UK's Ukrainian visa delays dubbed a ‘national embarrassment’

About 20,000 refugees from the country have entered the UK under its visa regime

David Turner and his family. Mr Turner is sponsoring four Ukrainian refugees. PA

Visa delays under the UK government’s Homes for Ukraine programme are a “national disgrace and a national embarrassment”, according to a British lawyer who has offered to host a family in his home.

David Turner, 53, from Farnham, Surrey, is sponsoring four Ukrainian refugees but said only one visa has been approved about five weeks after applications were submitted.

“The way that the Home Office is performing is a national disgrace and a national embarrassment,” Mr Turner said

“I never dreamt when I filled out the application form that five weeks later, we would still be waiting.

“It is soul-destroying listening to the accounts of what the people in Ukraine have been through and they desperately need the stability of these visas coming through.

“These people are all in a desperate situation and need to be in a place where they are safe and secure, and able, at least in some respects, to pick up their lives as soon as possible.”

Fewer than a third of Ukrainian refugees who have been issued with visas have arrived in the UK, government figures show.

A total of 71,800 visas had been issued as of Wednesday under the Ukraine Family Scheme and the Homes for Ukraine sponsorship programme, the government said.

But, as of Monday, only 21,600 Ukrainians had arrived in the UK, according to figures from the Department for Levelling Up, Housing and Communities and the Home Office.

The German government said on Friday that 369,000 Ukrainians are living there and EU countries have allowed visa-free access for people who are part of the five million leaving the country since February 24.

Mr Turner and his wife Bridget, who have a daughter, 16, and two sons aged 20 and 21, applied to the Homes for Ukraine programme the day after it opened on March 18.

Ludmila Starkova, right, who fled Kharkiv in the Ukraine with her family after the Russian invasion, talks to Rend Platings in her new home in Caldecote near Cambridge. The family of ten have been helped by Ms Platings to find a new home in the UK. PA

The family have offered three rooms to two Ukrainian families who were forced to flee their homes in the capital, Kyiv, after Russia began shelling the city.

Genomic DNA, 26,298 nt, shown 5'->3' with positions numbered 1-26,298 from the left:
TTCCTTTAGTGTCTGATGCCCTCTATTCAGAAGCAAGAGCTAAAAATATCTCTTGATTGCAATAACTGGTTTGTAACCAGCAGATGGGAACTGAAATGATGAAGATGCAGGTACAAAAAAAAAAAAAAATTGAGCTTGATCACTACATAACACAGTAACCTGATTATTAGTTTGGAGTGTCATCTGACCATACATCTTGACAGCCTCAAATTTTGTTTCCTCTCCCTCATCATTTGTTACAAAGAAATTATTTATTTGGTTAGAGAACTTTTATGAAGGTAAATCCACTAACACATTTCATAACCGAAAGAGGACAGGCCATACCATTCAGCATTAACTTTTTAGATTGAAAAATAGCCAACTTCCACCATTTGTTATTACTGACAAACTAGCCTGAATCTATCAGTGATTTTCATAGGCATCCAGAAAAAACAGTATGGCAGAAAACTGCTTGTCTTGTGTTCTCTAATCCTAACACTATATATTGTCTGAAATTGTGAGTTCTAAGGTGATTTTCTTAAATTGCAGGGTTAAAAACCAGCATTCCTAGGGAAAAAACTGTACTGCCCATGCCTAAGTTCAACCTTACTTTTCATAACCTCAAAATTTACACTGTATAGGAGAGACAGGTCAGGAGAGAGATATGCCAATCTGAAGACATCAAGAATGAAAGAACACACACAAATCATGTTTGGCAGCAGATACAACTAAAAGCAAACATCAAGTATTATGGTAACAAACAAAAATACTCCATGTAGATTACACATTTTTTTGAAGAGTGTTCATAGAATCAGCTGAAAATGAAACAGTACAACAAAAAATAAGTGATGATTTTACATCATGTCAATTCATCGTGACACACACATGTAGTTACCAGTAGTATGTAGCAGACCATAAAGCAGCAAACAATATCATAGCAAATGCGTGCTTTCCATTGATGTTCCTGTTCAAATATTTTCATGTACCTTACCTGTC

“We are sponsoring two middle-aged ladies, one has a 17-year-old son and one has a 19-year-old daughter, and both their husbands have not been allowed to leave Kyiv,” Mr Turner said.

“The 17-year-old is now in Latvia but his mother is still in Ukraine, but on the border because she can’t afford the cost of accommodation outside of Ukraine.

“The other two have ended up in Switzerland and, as far as I know, they are sleeping on a floor surviving on handouts.

“On one occasion they were reduced to eating baby food for three days in a row to survive.”

Mr Turner said it seems as though the visa applications are “disappearing into a black hole” and has turned to his local MP, Angela Richardson from the Conservative party, for help.

“I think the application form itself is rubbish but it is not the obstacle here,” Mr Turner said.

“The big turn-off is the fact your application seems to end up disappearing into a black hole and you have got no idea whether you are going to come out or when you are going to come out.

“One of the other big problems is that I don’t think this issue is getting the political or media attraction that it should be because of the combination of Partygate and Boris Johnson’s behaviour.

“Angela Richardson and her staff have been faultless. I am sure they are just as frustrated by the whole thing but they are working night and day to try to move things along.”

A representative of the Home Office said: “In response to [Russian President Vladimir] Putin’s barbaric invasion, we have launched one of the fastest and biggest visa schemes in UK history.

“Our Ukraine Schemes have reached a turning point, thanks to the changes we have made to the streamline the visa system, including simplifying the forms and boosting staff.

“Around 3,500 applications have been processed a day in the last few days, enabling thousands more Ukrainians to come through our uncapped routes.”

Updated: April 22, 2022, 10:29 AM